• Nabkawe

        correction , some apps can’t function offline , i think you meant , that the app it self should be hosted onto the mobile . which is very true at the moment ..

      • Harangue

        Yeah, that is your definition and mine as well. That would mean that themes etc. aren’t apps, right? But if the research was conducted based on downloads alone that would skew results. I would like to see the definition of apps from the researchers perspective.

        That is what I’m looking for. As it is the data is harder to compare with other stores due to the nature of their content.

        Not meaning to slag Nokia or Symbian here. Just trying to get an as clear a picture of it all as possible.

        • guerrahp

          What about E-Books? Are they really apps? I do believe Apple count them as “Apps”.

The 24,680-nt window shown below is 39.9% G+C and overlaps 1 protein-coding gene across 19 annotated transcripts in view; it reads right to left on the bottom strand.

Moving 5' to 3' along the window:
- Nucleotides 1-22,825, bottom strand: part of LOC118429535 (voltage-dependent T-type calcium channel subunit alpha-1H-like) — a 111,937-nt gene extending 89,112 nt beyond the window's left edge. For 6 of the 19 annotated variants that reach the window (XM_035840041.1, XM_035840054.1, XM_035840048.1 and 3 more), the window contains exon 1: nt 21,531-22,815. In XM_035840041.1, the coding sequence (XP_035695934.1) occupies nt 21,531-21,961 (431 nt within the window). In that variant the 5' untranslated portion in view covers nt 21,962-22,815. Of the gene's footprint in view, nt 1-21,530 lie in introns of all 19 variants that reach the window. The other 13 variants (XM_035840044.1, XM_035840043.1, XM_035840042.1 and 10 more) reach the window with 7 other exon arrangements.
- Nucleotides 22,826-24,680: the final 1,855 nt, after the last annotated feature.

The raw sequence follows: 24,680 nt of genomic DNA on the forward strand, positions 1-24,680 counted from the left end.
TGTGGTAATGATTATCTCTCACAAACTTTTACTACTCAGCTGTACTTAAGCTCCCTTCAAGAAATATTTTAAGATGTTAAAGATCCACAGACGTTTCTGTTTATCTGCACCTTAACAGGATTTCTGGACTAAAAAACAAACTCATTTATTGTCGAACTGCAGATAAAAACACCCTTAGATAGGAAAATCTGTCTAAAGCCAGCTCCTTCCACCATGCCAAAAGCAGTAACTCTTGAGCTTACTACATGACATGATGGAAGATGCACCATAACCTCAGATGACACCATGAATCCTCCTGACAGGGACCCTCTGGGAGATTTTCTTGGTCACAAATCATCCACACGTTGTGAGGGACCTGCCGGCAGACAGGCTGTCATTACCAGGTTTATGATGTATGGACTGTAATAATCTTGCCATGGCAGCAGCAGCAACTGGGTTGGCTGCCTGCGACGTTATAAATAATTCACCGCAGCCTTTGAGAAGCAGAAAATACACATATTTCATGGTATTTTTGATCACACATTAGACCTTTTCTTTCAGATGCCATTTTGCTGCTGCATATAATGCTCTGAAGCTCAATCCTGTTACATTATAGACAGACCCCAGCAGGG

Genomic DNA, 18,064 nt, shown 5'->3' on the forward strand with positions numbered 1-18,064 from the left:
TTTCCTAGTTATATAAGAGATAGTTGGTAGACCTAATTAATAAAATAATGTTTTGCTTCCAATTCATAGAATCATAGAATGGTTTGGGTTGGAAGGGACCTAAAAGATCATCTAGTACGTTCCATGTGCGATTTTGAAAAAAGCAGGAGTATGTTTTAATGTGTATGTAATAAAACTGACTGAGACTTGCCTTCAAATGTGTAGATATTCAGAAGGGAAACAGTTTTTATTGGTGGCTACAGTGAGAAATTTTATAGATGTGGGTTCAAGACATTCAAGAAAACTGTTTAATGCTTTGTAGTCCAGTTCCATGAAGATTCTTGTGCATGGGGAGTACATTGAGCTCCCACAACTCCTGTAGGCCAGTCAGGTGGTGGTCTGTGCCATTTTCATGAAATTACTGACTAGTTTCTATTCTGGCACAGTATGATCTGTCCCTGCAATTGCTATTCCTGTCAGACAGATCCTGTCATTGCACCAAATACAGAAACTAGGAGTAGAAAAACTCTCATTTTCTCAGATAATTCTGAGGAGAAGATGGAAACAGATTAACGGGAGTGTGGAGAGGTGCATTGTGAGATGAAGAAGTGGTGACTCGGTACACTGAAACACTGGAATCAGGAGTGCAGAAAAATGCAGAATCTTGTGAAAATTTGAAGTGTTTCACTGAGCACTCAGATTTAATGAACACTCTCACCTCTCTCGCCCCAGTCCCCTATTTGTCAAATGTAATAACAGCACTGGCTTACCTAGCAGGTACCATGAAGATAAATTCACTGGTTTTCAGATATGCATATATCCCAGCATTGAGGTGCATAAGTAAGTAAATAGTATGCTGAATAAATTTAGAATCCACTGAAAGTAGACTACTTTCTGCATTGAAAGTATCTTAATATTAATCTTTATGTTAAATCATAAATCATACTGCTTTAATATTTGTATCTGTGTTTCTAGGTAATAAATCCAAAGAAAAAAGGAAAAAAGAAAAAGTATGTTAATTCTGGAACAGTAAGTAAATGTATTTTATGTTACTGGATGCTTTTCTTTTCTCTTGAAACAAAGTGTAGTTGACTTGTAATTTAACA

• 352×416

          From my impression of the press releases from Nokia backgrounds, videos, themes are classed as apps. Maybe I have got the wrong impression.

          • Harangue

            Perhaps the terms apps should be changed to downloadable content.

            E-books (like with Apple) and themes (like Nokia’s) aren’t really apps. Yet they do boost numbers by a lot and generally skew ‘analysis’ by a pretty margin IMHO.

            But I guess in the end it’s all done for marketing purposes anyway. Heck, if I were them I’d probably also present the numbers in the most rosy and legitimate way possible.

  • Ninja